Destination: Fall Color

Destination: Fall Color

Whenever the beauty of fall foliage and the call of the road beckon next, you might want to consider a visit of Michigan’s northern region. The colors are simply stunning.

Compared to our home state of New Hampshire, Michigan is 6.3 times as large and has 20.1 million acres of forest. Five of the Arbor Day Foundation’s top nine trees with the best fall colors are native to both states. While the sugar maple follows the motions of a color wheel, the red maple deepens its red or goes to yellow. Another great example is black gum, which turns purple, then becomes an intense bright scarlet. Bill Cook, a biologist and forester with Michigan State University, points to the northern red oak as another “shared” tree with spectacular color. When we asked him to specifically compare Michigan’s Upper Peninsula to New Hampshire, his response was “U.P. hands-down… Lake Superior beats the snot out of the mountains.”

On the other side of Lake Michigan, “the best driving routes are straight up M-22 along the bay,” says Dan Phillips of the Western Michigan Region of the Porsche Club of America. “You can go all the way to Northport, drive in a figure-eight loop around north and south lakes Leelenau. And, be sure to hit Schomberg Road for the awesome view at the top of the hill, from which you can see Lake Michigan.” His advice is to “mix it up, have some roads along the bays, and others through the countryside. Go for the squiggly lines on the map.” Picking up US-31 around Traverse City, you can then head up towards Torch Lake, which, according to local legend, was ranked by National Geographic as the third most beautiful lake in the world. After Charlevoix and Petoskey, US-31 runs into M-119 and the "the tunnel of trees”, which hugs Lake Michigan right below the Mackinac Bridge.

Aside from great food stops like Pearl’s New Orleans Kitchen near Torch Lake and wineries in the area, Dan also really liked Arcadia Bluffs Golf Club. It was the crowning end of his group’s Fall Colors Tour to Traverse City. “Finding the right place to eat after the long foliage drive is half the battle,” he admitted. “The view as you golf and dine can’t be beat. It’s just awesome.”

Apparently Porsche aficionados think alike. Jim Gratton, a PCA Northlander, quickly remembered Polly’s Pancake Parlor as the perfect end for a White Mountains driving tour In New Hampshire. His other favorite spots include New London, Lake Sunapee and Mt. Monadnock.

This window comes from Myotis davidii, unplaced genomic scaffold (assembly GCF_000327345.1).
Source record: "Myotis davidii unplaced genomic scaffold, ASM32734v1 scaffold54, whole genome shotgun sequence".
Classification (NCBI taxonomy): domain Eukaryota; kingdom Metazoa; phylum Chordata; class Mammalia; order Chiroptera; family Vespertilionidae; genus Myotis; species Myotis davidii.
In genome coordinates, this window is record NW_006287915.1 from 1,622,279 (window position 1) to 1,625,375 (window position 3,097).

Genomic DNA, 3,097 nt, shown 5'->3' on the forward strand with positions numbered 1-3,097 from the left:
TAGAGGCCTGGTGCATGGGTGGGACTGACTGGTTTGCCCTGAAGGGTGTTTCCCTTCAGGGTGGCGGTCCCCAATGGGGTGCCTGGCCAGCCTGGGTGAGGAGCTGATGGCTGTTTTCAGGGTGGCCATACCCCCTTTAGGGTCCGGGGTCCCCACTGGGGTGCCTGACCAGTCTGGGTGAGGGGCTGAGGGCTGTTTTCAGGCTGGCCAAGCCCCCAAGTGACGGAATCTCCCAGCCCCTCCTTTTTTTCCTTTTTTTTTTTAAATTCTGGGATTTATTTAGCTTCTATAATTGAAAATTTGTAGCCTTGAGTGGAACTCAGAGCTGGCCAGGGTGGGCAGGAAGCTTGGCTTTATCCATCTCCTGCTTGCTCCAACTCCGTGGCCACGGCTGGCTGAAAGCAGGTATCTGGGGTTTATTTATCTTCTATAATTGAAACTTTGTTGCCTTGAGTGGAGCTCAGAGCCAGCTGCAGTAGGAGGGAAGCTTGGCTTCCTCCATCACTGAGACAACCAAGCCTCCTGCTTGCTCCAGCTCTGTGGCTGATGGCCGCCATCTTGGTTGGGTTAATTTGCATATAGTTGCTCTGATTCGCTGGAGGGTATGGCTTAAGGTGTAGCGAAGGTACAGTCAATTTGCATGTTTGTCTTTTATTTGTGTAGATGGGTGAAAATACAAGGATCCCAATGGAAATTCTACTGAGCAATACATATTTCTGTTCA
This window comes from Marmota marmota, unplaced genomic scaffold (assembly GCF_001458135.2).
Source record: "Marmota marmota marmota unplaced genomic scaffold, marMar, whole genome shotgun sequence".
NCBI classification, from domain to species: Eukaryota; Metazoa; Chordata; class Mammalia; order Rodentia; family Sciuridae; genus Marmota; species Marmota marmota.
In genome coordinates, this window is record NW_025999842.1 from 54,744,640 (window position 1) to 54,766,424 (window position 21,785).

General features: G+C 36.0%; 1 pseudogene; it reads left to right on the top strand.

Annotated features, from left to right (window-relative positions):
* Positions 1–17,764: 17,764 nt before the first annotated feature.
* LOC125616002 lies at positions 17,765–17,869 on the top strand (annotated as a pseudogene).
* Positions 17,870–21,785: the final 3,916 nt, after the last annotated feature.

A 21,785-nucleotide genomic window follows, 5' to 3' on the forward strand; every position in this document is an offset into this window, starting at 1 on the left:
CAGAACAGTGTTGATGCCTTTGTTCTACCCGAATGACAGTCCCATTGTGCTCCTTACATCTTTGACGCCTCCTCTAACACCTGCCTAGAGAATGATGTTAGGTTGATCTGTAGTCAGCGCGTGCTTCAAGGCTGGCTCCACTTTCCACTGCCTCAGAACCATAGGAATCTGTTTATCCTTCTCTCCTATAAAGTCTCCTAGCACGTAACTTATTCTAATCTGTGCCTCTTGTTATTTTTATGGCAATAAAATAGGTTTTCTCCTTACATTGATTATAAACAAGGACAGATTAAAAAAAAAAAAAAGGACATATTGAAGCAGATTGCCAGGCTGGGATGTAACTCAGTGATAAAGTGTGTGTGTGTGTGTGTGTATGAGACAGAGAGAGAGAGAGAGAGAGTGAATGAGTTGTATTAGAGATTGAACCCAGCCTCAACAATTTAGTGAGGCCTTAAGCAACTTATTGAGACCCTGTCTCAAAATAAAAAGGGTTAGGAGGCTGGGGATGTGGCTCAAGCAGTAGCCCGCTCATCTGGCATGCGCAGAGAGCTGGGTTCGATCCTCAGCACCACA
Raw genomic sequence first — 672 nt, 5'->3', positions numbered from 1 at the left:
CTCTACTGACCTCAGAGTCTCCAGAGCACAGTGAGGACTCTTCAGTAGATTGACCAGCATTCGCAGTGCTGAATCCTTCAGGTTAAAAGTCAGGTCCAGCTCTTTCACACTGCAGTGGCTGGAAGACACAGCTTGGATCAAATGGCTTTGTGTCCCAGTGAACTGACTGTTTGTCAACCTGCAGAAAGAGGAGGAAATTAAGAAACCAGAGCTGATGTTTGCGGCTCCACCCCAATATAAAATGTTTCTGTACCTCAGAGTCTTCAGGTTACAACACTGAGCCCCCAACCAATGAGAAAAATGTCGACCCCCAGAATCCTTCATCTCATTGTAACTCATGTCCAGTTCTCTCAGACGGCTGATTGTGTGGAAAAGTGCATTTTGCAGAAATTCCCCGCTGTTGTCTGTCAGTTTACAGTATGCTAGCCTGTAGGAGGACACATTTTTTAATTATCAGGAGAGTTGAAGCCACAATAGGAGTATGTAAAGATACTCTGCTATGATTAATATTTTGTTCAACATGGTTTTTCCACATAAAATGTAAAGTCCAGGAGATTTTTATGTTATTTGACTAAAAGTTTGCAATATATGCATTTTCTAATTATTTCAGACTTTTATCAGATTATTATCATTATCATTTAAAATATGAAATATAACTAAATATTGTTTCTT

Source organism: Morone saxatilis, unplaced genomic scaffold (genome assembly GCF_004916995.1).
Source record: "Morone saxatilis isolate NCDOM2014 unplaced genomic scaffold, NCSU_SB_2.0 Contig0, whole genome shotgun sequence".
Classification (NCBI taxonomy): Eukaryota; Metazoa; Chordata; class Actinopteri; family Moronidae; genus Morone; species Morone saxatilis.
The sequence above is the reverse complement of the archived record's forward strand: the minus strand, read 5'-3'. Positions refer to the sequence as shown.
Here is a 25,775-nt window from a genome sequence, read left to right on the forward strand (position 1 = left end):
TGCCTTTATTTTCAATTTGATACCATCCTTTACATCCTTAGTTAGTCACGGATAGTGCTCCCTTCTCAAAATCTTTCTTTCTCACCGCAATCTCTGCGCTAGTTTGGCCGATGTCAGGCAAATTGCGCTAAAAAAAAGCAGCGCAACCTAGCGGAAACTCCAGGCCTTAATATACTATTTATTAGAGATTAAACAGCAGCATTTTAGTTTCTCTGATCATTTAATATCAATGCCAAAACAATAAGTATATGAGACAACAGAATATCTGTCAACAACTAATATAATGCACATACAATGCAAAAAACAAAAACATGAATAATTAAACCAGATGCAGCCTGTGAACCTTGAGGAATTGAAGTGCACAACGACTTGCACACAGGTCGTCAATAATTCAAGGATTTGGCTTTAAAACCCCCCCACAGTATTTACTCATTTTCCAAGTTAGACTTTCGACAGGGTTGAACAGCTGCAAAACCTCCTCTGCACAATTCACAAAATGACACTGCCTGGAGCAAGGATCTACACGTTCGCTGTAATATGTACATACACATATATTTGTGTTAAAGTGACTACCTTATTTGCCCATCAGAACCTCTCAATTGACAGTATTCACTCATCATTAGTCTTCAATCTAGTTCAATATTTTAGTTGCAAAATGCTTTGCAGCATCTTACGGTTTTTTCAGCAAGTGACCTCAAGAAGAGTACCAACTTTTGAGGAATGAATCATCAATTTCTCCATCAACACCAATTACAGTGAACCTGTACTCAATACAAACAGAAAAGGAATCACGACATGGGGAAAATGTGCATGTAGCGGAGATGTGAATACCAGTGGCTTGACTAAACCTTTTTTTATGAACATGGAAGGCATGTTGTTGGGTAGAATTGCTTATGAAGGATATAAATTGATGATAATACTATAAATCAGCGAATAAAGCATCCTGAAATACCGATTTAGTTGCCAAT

If you are interested in Michigan’s foliage, the hotline is 1-800-644-3255. (For New Hampshire updates, call 1-800-258-3608.) Depending on where you want to go, the U.S. Forest Service may offer a view using webcams it has placed in different parts of the country to monitor air quality. You can also check NASA satellite images like the ones made available by The National Weather Service office in Gaylord, Michigan or take the easy route by following pre-planned tours like the ones suggested at

Your best option of all might just be seeing it from the seat of your Pilatus PC-12. We can arrange that, you know. Airports you might want to consider for quick stops to see the leaves up close and personal include Hanley Field Airport (5Y7) inside Hiawatha National Forest on the Upper Peninsula; Frankfort Dow Memorial Airport (KFKS) to scout M-22; Torchport Airport (59M) to see the area around Torch Lake; Woolsey Memorial Airport (5D5) near Lake Leelanau; or, Harbor Springs Airport (KMGN) for picking up US-31 or M-119 near Petoskey.

According to Mike Day, Professor of Tree Physiology at the University of Maine’s School of Forest Resources, the timing of the changing colors is driven by complex interactions of plant genome, day length, temperature, and soil water availability, roughly in that order. In some species (aspen and birch for example) fall color is due mainly to the degradation of chlorophyll (green) leaving behind the xanthophylls (yellow). Other trees, like maples, ash and oaks, produce new pigments in the anthocyanin group (blue, purple, red) that are not present in leaves we see in the summer. The anthocyanins act as sunscreens and antioxidants and are produced in fall to protect the tree’s recycling process from being damaged by excess light.

Note: This article is displaying as it appeared in Volume 09 of our PlaneSense: Informational Quarterly newsletter.

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